The purpose of the Karnaugh map in a synchronous sequential circuit design is to pictorially identify all the possible conditions that will result in the flip-flop assuming a 1-state on the next clock pulse.

We take advantage of all non-existent states (since they don't exist and therefore don't matter) in order to simplify the boolean logic solution.

Karnaugh maps are also useful in preventing race problems. (This has nothing to do with racial tension in human society).

Here is the solution for the A flip-flop. (In this exercise, we assume that flip-flop A represents the least significant bit in the 4-bit BCD counter.)

We group all the 1s and Xs in the largest group possible, of eight's, four's or two's, remembering that the map wraps around an imaginary cylinder both horizontally and vertically.

It is ok to include the same square in more than one group.

In fact, when groups share a common square or squares, that is, when all groups overlap, this will ensure that race problems are eliminated.

In this example, the result is a single group of eight squares represented by the boolean A' (i.e. NOT A).

This result is intuitive for the least-significant bit A. That is, the A flip-flop toggles on every clock pulse.

We take advantage of all non-existent states (since they don't exist and therefore don't matter) in order to simplify the boolean logic solution.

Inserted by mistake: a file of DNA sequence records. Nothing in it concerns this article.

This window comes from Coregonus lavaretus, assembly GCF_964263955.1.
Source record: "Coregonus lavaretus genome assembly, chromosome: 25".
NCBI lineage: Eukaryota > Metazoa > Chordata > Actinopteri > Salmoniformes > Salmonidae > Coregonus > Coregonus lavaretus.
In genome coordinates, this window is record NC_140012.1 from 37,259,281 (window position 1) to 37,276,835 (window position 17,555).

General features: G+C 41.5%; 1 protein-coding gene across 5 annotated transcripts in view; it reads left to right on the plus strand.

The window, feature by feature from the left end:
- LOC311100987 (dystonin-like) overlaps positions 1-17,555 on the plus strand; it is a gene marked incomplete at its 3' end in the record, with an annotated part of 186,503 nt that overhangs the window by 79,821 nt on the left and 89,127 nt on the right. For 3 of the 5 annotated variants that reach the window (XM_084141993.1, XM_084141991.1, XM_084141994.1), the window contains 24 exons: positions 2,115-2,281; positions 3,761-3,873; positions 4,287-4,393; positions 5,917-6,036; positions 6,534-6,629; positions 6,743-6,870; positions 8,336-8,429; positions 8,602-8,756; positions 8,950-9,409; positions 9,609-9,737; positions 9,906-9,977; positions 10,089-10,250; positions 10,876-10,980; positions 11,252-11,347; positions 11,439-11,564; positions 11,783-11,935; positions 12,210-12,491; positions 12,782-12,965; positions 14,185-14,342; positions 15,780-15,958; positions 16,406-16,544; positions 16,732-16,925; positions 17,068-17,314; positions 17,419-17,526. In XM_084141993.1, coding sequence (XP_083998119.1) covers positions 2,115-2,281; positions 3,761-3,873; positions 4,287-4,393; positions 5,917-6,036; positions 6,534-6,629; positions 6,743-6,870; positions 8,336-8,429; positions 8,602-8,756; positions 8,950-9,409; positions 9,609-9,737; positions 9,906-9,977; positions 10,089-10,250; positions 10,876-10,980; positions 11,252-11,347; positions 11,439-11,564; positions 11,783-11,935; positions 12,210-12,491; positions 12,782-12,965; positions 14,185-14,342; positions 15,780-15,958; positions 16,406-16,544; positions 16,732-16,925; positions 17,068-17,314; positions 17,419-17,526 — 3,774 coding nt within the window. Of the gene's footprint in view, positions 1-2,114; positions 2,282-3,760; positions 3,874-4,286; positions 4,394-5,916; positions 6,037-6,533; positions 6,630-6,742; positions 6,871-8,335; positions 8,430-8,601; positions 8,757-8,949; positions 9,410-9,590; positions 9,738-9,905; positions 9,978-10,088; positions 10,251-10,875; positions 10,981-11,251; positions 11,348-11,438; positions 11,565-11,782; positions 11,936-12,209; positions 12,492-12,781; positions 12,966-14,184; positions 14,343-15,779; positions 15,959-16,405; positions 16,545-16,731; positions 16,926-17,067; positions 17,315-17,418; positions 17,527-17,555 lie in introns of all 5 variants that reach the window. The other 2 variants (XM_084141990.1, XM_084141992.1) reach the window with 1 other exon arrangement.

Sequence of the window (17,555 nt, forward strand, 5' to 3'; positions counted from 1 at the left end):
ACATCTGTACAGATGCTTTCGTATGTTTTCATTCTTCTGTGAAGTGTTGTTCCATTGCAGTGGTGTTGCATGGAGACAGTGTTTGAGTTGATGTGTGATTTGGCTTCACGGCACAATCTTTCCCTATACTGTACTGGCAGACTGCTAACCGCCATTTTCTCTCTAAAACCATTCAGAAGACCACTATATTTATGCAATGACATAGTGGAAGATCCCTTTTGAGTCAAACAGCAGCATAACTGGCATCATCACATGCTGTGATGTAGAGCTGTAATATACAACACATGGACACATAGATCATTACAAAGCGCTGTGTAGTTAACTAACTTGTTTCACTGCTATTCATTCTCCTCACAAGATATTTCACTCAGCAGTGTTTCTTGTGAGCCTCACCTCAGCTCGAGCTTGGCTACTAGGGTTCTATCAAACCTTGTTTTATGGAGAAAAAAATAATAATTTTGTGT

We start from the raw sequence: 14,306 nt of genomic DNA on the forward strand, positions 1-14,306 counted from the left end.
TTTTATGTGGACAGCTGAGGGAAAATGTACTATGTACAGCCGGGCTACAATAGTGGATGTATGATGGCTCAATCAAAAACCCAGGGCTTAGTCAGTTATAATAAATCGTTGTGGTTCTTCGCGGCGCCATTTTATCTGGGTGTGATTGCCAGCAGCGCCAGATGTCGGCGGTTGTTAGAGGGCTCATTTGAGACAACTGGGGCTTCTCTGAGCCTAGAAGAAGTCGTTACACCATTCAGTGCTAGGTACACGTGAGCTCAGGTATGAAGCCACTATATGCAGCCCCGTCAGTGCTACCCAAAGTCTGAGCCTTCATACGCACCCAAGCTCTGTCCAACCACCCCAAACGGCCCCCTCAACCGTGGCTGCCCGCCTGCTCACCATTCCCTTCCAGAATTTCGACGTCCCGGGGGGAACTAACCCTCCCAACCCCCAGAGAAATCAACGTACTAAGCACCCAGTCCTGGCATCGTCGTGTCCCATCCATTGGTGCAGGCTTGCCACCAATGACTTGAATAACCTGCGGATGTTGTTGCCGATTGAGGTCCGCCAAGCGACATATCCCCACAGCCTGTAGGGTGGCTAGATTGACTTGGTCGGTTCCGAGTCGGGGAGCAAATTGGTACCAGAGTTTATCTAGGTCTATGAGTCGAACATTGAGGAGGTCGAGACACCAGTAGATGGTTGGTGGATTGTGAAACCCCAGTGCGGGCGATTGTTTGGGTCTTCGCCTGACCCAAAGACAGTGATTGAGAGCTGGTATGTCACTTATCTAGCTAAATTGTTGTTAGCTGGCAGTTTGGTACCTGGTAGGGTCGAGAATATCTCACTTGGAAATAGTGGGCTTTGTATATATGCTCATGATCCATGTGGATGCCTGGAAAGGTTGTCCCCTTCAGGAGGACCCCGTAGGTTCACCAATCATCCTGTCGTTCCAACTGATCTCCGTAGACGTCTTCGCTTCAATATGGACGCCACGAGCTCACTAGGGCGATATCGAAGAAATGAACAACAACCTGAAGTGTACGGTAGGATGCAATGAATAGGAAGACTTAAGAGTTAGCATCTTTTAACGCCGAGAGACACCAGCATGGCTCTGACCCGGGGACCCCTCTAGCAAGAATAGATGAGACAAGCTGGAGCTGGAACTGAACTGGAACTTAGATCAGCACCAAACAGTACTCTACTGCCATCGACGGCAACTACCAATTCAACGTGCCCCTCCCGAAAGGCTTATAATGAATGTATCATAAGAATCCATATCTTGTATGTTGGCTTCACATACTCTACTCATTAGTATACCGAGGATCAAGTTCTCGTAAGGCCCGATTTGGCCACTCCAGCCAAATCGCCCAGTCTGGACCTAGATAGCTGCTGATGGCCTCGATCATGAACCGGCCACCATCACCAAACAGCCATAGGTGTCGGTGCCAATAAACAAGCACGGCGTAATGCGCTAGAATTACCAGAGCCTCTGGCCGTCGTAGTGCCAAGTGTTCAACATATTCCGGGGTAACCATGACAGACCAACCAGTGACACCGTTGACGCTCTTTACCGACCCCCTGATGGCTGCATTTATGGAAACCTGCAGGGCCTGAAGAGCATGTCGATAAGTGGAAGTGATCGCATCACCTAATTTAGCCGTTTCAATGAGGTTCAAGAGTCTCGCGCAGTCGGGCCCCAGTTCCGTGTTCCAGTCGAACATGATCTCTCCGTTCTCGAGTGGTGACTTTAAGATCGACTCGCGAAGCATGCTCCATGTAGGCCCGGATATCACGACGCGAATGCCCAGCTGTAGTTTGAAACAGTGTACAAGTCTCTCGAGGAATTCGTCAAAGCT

Karnaugh maps are also useful in preventing race problems. (This has nothing to do with racial tension in human society).

Here is the solution for the A flip-flop. (In this exercise, we assume that flip-flop A represents the least significant bit in the 4-bit BCD counter.)

We group all the 1s and Xs in the largest group possible, of eight's, four's or two's, remembering that the map wraps around an imaginary cylinder both horizontally and vertically.

It is ok to include the same square in more than one group.

In fact, when groups share a common square or squares, that is, when all groups overlap, this will ensure that race problems are eliminated.

In this example, the result is a single group of eight squares represented by the boolean A' (i.e. NOT A).

This result is intuitive for the least-significant bit A. That is, the A flip-flop toggles on every clock pulse.

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